Horticulture Expert Shares Best Ways to Preserve Pumpkins Throughout The Season

With autumn in full swing, pumpkins are flying off store shelves and into homes for carving. Those who are putting jack-o-lanterns out for display may be wondering how to preserve their pumpkins as long as possible.

“Pumpkins are very sensitive to temps below 45 degrees Fahrenheit,” said Virginia Cooperative Extension horticulture expert Ashley Edwards, who shared her expertise on the best ways to extend the gourd life and keep them vibrant during the Halloween season. “If your pumpkins are outdoors, take them inside if a hard frost is expected, as this will decrease their shelf life.”

“When picking out the best pumpkins, one of the most important things you can do is to select pumpkins with healthy stems that don’t have bruises, nicks, or early signs of rot,” Edwards said. “Whole, uncarved pumpkins can last from 1 to 6 months, depending on the variety, and if they are not exposed to harsh elements. Displaying them in ways that allow for good air circulation can also help.”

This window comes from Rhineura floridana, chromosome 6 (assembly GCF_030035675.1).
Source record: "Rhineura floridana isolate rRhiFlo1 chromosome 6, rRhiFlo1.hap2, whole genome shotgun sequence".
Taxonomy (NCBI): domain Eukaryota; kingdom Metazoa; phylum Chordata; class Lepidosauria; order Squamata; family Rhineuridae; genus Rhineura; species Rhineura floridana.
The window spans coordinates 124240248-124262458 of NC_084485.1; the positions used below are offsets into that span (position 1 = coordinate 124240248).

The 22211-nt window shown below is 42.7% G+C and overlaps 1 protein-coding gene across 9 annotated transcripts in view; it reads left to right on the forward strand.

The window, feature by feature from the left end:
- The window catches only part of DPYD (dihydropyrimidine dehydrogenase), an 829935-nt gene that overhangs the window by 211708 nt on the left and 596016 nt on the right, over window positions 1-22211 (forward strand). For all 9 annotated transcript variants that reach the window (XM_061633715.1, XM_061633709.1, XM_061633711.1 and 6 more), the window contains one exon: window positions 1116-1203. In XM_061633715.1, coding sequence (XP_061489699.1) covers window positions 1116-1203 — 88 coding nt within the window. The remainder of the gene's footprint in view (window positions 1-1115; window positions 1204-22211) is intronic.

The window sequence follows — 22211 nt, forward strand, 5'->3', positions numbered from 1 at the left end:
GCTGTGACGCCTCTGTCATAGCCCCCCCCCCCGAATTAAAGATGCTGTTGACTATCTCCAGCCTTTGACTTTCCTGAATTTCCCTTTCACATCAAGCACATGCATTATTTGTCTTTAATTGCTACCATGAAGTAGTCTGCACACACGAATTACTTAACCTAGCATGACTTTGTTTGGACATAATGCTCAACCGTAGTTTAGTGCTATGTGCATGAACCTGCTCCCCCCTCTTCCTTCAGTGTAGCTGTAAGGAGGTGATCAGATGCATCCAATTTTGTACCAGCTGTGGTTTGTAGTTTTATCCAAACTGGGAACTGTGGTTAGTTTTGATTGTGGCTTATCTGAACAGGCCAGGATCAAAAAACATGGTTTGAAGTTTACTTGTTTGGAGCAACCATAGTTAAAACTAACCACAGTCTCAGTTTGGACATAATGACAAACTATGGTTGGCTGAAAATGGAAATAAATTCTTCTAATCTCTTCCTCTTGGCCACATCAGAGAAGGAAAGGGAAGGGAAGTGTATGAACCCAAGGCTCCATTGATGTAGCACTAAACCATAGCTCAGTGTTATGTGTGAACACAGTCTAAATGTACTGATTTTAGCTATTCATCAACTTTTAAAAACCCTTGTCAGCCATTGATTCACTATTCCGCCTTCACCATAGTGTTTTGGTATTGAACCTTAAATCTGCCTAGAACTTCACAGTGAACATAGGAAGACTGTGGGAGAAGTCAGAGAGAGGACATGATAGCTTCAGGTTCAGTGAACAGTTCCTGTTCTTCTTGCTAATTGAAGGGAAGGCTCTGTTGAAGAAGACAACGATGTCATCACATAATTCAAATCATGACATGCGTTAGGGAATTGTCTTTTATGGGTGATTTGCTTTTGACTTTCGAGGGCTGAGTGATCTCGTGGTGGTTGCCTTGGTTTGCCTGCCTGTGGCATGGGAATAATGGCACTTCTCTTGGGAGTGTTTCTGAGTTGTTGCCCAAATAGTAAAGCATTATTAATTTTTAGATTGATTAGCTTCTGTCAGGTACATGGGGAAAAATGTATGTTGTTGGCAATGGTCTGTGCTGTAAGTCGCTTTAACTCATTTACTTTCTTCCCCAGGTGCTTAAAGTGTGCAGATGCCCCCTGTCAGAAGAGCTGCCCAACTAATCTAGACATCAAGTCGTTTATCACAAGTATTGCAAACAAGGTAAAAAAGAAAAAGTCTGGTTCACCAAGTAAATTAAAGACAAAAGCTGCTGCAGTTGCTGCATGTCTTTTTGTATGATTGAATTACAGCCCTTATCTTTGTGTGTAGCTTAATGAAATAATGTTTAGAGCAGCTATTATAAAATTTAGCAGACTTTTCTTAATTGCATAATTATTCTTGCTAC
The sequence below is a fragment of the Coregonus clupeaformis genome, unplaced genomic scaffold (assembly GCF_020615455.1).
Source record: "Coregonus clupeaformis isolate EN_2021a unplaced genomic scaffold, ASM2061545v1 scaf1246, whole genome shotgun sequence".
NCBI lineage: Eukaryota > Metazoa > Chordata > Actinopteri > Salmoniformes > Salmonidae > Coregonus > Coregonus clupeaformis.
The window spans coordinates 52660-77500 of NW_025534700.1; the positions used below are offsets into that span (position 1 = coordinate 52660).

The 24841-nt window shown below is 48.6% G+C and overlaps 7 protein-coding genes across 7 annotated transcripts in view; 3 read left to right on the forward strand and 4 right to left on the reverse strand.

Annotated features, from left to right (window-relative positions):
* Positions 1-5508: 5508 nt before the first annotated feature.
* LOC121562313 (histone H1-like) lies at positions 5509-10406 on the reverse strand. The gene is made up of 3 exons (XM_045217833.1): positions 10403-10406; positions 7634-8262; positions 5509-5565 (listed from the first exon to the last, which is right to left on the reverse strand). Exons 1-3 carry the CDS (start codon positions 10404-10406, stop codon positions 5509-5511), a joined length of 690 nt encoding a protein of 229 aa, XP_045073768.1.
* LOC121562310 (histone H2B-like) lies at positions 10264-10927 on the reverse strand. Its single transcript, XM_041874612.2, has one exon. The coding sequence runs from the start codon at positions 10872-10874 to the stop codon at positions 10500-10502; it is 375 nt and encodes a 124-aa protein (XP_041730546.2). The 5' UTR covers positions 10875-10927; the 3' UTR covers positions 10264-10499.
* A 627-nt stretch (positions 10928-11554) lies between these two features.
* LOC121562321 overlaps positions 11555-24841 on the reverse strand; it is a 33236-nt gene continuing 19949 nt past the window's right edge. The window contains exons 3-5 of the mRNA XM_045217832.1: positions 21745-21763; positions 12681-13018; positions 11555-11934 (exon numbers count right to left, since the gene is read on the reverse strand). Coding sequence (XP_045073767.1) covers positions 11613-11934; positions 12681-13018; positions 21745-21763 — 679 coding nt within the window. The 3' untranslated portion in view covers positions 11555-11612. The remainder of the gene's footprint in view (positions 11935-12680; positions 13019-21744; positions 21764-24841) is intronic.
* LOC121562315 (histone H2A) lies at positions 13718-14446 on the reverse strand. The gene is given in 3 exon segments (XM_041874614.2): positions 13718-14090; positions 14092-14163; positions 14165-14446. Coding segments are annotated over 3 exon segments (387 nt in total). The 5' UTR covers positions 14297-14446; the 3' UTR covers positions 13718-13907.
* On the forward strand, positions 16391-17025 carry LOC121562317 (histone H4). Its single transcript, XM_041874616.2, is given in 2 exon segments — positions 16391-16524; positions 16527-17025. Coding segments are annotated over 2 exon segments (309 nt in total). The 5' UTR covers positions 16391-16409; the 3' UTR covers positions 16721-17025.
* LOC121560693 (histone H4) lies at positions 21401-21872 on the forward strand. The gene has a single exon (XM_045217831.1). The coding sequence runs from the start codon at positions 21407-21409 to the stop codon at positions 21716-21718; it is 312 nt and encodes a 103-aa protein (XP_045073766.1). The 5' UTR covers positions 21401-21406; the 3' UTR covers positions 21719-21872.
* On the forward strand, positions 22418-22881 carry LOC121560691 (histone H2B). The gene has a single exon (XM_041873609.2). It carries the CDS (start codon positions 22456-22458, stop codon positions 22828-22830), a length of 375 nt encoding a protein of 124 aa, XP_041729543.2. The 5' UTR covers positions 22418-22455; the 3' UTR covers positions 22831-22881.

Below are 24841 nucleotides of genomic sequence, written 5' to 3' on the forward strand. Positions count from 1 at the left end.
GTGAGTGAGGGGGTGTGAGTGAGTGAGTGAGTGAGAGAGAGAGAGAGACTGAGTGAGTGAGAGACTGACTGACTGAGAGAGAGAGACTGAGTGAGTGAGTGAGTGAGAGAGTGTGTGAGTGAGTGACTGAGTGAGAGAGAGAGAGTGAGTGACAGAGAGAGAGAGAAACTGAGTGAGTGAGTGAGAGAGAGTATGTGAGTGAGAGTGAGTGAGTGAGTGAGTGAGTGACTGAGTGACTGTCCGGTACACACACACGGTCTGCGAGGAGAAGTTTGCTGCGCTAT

“If you are looking for creative ways to repurpose your pumpkins, you can save pumpkin seeds post-carving and roast them for a snack,” she said. “There are many great recipes online, including these from the Virginia Cooperative Extension.”

“To prevent waste this fall, consider composting your pumpkins,” she said. “This year’s pumpkins can be incorporated into a compost pile or garden that can be used to help grow next year’s pumpkins.”

“Pumpkin seeds can also be saved to use in your garden for next year. However, since the pumpkin might have been cross-pollinated, the resulting pumpkins from those saved seeds could be a variety of colors, shapes, or sizes,” Edwards said. “It can be fun to see what you get the next year. Only save seeds from healthy pumpkins.”

Edwards is part of a team at Virginia Tech and Virginia Cooperative Extension who is working on a grant-funded project that is comparing pumpkin varieties and exploring options for extending shelf life postharvest.

– Written by Sarah Hern

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